Young Henry Thomas is on screen throughout most of the movie, and he never falters in his interpretation of a youngster who must take on paternal qualities. Young Robert MacNaughton is also very natural, as an older brother who ridicules Thomas at first, then decides to help him. And little Drew Barrymore is delightfully precocious as the youngest of the clan.
Rated PG for just a few strong words, “E.T.” is a rare movie experience you won’t want to miss.
NIGHT ON EARTH
For Hicksflicks.com, Friday, Nov. 15, 2019
EDITOR’S NOTE: Independent filmmaker Jim Jarmusch has been making quirky low-budget movies and amassing a cult audience since his breakthrough film ‘Stranger Than Paradise’ made a splash at the 1984 Cannes Film Festival. One of his more interesting efforts is this five-part anthology that is nothing if not offbeat (a word applied by critics to most of his work). And it’s now on Blu-ray on the Criterion Collection label. My review was published on June 5, 1992.
An unusual anthology film, “Night On Earth” is the latest from minimalist filmmaker Jim Jarmusch, who wrote, directed and produced each episode in different cities around the world. (He also translated the subtitles for foreign-language sequences.)
Jarmusch, whose earlier works include "Stranger Than Paradise," "Down By Law" and "Mystery Train," specializes in spare filmmaking, deliberate stories with characters whose motivations are by and large internal and who find themselves tossed about by the winds of fate.
There's not a lot of action in his pictures; character motivation is more the order of the day, along with eccentric humor. As such, Jarmusch's movies aren't for everyone — but for the sophisticated audience he pursues there are sometimes great rewards.
Gena Rowlands, left, Winona Ryder, 'Night on Earth' (1992)
In the case of "Night On Earth," each of its five stories is set in precisely the same time period, though each is quite different.
The first has Winona Ryder as a tomboyish cabbie who picks up high-rolling Hollywood casting agent Gena Rowlands at LAX and drives her to Beverly Hills. The entire episode is made up of their conversation during the ride, the upshot being that Ryder is quite content, though she aspires to be a mechanic — and Rowlands can't believe she wouldn't rather be a movie star.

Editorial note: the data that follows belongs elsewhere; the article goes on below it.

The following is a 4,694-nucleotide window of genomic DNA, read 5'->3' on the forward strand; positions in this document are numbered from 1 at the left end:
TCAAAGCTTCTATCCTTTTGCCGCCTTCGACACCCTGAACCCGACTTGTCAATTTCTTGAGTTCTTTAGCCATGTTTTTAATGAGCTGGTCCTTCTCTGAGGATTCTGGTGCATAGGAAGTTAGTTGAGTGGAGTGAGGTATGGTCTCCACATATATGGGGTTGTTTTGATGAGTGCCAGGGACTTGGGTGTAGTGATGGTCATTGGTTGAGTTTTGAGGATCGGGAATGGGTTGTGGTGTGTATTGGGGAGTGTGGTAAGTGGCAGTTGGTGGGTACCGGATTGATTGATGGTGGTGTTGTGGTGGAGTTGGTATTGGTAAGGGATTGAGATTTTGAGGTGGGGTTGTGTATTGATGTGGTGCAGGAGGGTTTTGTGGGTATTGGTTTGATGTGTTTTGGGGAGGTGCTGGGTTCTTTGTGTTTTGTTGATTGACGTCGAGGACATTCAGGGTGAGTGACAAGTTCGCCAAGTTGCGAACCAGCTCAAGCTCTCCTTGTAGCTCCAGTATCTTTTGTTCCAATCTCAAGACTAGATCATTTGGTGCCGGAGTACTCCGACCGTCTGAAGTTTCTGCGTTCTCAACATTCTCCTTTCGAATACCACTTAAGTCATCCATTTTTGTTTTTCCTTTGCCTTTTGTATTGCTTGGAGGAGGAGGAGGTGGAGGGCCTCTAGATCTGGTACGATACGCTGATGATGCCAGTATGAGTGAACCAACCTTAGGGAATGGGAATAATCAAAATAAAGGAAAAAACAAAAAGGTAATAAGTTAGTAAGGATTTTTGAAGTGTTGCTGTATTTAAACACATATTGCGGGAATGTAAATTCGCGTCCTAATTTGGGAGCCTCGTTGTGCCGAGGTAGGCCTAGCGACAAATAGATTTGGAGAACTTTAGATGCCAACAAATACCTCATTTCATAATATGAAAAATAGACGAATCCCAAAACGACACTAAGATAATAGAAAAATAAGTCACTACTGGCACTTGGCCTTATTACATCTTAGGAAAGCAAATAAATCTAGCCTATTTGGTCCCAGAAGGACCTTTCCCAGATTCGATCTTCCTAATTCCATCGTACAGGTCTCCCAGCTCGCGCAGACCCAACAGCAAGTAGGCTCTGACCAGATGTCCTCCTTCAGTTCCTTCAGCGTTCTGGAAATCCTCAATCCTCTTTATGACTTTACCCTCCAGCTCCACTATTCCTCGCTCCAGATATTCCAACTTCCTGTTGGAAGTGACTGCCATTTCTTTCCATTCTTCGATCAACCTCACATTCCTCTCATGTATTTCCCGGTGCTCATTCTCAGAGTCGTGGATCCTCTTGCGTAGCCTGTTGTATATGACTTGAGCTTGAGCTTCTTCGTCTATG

The second is set in New York, with Giancarlo Esposito, and later his sister (Rosie Perez), getting a ride from Eastern European immigrant Armin Mueller-Stahl, who can't speak English and doesn't drive very well. The soft-spoken Mueller-Stahl and the fiery Esposito and Perez are comic counterpoints, of course, but the story turns surprisingly poignant before it's over.
The third, in Paris, has a blind woman being picked up by a black cab driver — but don't expect a variation on "A Patch of Blue." This one has some gentle surprises.
The fourth is set in Rome, a riotous ride with zany cabbie Roberto Benigni spilling his life to his passengers, who react incredulously. Benigni's wild, improvisational style may remind you of Robin Williams (he's just signed on as Inspector Clouseau for a new series of "Pink Panther" films).
And finally, a cab ride in Helsinki has three drunken friends sharing tales of woe with their barely tolerant driver. This sequence is reminiscent of the films of Finnish filmmaker Aki Kaurismaki ("Leningrad Cowboys Go America," "Ariel") and features some actors from Kaurismaki’s films.
My favorites were the sweet, quiet Ryder/Rowlands piece and the hilarious Rome sequence, and Perez certainly lights up the New York sequence, though her constant stream of profanities is the primary reason for the film's R rating (there is also some sex and violence).
There are moments here that are a bit self-indulgent and certainly the film is too long at more than two hours. But this is a movie for Jarmusch fans and the general art-house crowd that appreciates offbeat humor and is looking for something quite different from the run-of-the-mill Hollywood product. To them it is highly recommended.